In a Thailand side packed with attacking riches the team’s defensive capabilities are often overlooked but with just two goals conceded thus far at the 2016 AFF Suzuki Cup they’ve been equally as impressive at the back as they have been going forward.
One of the key players at the heart of that backline has been fullback/wingback Tristan Do, with the 23-year-old French born defender continuing to enhance his reputation as one of the region’s most promising young talents.
FOX Sports Asia caught up with the Muangthong man for an exclusive chat on the eve of Thailand’s semifinal, first-leg, encounter with Myanmar in Yangon where he touched on the team’s impressive start to tournament, their strong mentality and just who is the king of FIFA between him and his roommate, Charyl Chappuis.
We started though by reflecting on the tragedy that befell world football with the Chapecoense air crash in Colombia.
FSA: Tristan, thanks for speaking with Fox Sports Asia. We have to start on a sad note with the incident involving the Brazilian club Chapecoense in South America. Football is a large, unified, family so just how deeply did that impact you and the team?
TD: Of course it affects you because we are all the same all over the world; we all live as a group, we all take planes at least every week to play matches and we know that can happen to anybody.
Just as much though it’s like a lesson of life – life can go very fast and you never know if you have a tomorrow also.
FSA: Were you more concerned than usual when you had to fly to Myanmar for the semifinal?
TD: What can you do? You cannot prepare to die, it’s difficult, life is like that and you never know when things will happen and you just have to try every day to live your best.
FSA: Thailand have made a very impressive start to the defence of their regional title – have things gone pretty much to plan so far?
TD: That was the best we could have hoped for to take six points from the first two matches and then we targeted nine points and that’s what we did by using the whole squad. We have a talented group and we saw that everybody is capable of playing at this level so competition for starting spots is strong.
We knew that every game would be difficult though because the other teams knew us well and they played deep and compact and it’s difficult to play against those kinds of teams; they were all playing for a point or something against us and that was difficult.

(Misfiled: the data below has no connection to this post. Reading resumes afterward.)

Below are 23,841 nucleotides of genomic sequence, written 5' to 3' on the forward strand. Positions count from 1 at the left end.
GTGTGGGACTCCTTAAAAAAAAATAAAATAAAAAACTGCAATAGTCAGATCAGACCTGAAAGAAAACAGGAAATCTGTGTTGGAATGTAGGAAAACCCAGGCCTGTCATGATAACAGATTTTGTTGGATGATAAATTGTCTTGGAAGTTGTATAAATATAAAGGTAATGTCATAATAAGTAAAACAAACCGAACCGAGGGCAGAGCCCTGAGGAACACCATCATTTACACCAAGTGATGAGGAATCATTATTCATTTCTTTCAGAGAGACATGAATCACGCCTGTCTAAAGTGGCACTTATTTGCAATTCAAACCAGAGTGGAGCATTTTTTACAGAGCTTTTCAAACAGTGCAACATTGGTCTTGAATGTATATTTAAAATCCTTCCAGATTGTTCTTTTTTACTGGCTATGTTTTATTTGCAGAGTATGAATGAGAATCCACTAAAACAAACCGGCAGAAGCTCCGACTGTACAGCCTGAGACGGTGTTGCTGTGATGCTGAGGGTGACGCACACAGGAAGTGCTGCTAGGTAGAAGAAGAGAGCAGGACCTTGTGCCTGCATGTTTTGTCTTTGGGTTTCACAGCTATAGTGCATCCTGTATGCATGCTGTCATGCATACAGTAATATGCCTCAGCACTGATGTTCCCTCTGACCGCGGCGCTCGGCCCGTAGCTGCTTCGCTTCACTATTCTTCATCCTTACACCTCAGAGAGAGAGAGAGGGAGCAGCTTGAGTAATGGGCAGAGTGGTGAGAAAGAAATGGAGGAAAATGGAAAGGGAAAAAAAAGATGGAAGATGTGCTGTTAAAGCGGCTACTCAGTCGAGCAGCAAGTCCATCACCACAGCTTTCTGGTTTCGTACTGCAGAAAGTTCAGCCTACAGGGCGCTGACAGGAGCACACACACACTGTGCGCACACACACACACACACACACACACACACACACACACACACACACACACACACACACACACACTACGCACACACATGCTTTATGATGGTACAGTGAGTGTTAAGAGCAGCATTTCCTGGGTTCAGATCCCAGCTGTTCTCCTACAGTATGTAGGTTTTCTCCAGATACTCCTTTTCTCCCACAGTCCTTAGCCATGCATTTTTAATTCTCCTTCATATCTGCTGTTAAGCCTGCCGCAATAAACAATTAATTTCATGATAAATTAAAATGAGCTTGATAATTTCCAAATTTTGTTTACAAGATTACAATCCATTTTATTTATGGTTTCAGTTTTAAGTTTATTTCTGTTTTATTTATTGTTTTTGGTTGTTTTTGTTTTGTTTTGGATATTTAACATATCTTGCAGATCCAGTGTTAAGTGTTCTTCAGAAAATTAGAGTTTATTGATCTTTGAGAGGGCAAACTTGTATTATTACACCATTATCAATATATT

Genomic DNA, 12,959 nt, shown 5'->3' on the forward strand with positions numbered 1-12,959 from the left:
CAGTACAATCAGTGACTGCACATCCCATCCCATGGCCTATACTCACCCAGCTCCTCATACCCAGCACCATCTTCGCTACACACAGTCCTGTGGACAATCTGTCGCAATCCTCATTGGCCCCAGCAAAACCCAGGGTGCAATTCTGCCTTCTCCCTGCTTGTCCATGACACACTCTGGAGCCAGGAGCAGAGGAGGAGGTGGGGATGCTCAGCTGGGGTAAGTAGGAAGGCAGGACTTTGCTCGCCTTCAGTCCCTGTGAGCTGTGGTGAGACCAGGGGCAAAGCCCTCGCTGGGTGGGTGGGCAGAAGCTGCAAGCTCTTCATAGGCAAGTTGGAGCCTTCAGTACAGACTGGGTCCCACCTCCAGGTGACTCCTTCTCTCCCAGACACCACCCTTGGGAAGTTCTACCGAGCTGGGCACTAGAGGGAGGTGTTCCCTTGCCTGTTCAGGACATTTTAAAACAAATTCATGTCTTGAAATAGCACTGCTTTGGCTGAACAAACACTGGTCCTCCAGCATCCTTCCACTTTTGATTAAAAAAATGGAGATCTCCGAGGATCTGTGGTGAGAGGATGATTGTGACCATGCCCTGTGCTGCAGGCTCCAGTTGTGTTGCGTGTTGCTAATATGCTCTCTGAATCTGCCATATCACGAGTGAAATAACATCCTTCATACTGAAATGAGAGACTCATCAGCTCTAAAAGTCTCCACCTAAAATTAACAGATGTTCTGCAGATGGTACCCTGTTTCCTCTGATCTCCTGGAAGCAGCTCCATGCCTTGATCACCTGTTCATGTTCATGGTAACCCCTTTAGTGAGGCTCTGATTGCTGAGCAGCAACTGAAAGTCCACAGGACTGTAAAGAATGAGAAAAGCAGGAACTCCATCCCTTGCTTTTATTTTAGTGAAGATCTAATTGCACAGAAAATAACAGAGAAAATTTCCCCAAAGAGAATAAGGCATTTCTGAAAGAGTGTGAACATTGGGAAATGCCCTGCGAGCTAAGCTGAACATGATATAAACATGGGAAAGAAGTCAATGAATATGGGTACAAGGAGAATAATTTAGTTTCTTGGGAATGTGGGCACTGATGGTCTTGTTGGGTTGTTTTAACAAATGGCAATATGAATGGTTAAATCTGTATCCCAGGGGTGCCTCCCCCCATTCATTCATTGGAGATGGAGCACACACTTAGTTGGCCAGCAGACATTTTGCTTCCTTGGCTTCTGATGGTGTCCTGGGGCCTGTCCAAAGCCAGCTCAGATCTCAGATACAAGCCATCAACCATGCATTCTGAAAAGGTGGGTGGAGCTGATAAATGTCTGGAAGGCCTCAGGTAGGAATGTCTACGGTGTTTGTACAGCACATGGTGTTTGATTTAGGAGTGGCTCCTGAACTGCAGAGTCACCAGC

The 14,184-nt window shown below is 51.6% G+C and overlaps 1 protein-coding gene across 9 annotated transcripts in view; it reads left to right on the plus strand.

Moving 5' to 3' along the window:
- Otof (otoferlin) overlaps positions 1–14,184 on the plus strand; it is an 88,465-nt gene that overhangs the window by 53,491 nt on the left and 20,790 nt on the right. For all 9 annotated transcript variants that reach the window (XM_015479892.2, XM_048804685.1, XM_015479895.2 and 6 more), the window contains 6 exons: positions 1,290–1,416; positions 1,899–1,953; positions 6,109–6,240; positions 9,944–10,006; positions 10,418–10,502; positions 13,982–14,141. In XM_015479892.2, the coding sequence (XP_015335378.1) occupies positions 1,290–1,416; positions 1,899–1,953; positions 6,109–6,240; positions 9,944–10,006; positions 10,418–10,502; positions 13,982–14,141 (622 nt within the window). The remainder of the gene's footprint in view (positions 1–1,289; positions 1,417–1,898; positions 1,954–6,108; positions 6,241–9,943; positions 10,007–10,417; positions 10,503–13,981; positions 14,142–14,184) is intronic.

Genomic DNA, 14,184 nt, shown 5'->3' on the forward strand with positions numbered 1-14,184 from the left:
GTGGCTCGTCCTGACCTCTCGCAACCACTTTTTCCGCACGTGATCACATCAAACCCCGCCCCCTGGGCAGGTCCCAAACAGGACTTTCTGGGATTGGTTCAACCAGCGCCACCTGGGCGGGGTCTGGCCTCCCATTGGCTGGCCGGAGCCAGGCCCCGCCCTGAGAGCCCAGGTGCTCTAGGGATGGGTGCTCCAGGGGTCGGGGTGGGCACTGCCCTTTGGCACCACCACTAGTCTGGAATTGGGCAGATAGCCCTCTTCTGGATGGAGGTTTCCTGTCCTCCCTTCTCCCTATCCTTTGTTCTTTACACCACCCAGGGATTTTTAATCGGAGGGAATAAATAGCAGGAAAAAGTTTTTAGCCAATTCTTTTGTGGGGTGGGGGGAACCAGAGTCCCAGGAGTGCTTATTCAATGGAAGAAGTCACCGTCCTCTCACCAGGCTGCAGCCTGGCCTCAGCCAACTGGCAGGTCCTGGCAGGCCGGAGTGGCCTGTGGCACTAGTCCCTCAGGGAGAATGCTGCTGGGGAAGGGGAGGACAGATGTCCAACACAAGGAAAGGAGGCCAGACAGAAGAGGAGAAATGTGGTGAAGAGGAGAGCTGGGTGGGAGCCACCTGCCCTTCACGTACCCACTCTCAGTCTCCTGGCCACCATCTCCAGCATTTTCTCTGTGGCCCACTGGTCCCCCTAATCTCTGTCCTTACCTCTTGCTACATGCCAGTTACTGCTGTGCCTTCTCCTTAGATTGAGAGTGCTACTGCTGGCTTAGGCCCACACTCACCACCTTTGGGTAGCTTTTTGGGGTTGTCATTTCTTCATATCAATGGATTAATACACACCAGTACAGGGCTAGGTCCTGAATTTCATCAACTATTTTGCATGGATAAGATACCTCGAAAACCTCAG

FSA: Do you expect Myanmar to play the same way?
TD: I don’t know because we saw Myanmar play very strongly the match before against Malaysia and they have a young team that isn’t afraid of anything and I think they’ll come to play against us.
FSA: What is the spirit like within the camp and does the mentality change now with the home and away fixtures?
TD: Everybody is concentrated and focused on this task and we know what we’re here for.
In terms of the approach, it’s always difficult because it depends on how the first game is going to be – we need to be careful and defend first of all because if you draw the first game you have an advantage coming home so even if it finishes 0-0 it’s good for us but we will play as we usually play and that’s to win, for sure.
FSA: Is the pressure more on Thailand here as everybody expects you to win this tie and breeze into the final?
TD: We didn’t come with that mentality as we knew that every match was going to be difficult and that was how things were, so while a lot of people might say it’s going to be easy for us right from the beginning we didn’t have that attitude and we know how difficult this tournament is to win.
FSA: Personally, what’s the whole experience around the tournament been like?
TD: It’s been good, it’s my first Suzuki Cup but I’ve already played the SEA Games and the World Cup qualifiers and while that’s not the same it’s been good. We’ve played against all the teams we did here before so we know how things are here in Southeast Asia and they love football and there’s a lot of people in the stadium so we know how things are.
FSA: We hear that you’re rooming with Charyl Chappuis, what kind of things do you get up to in your downtime?
TD: He’s a good guy and we definitely spend a lot of time together playing FIFA. Sometimes I’ll bring my PlayStation and sometimes he will but this time I brought mine.
FSA: We have to ask then, which teams do you play and who’s the best?
TD: We play both national and club teams but I can take any team! When we play national teams I take Argentina and he takes Brazil, with clubs I’m Real Madrid and he’s Barcelona – ask him about FIFA, ask him who’s the best! Ask him, you will see!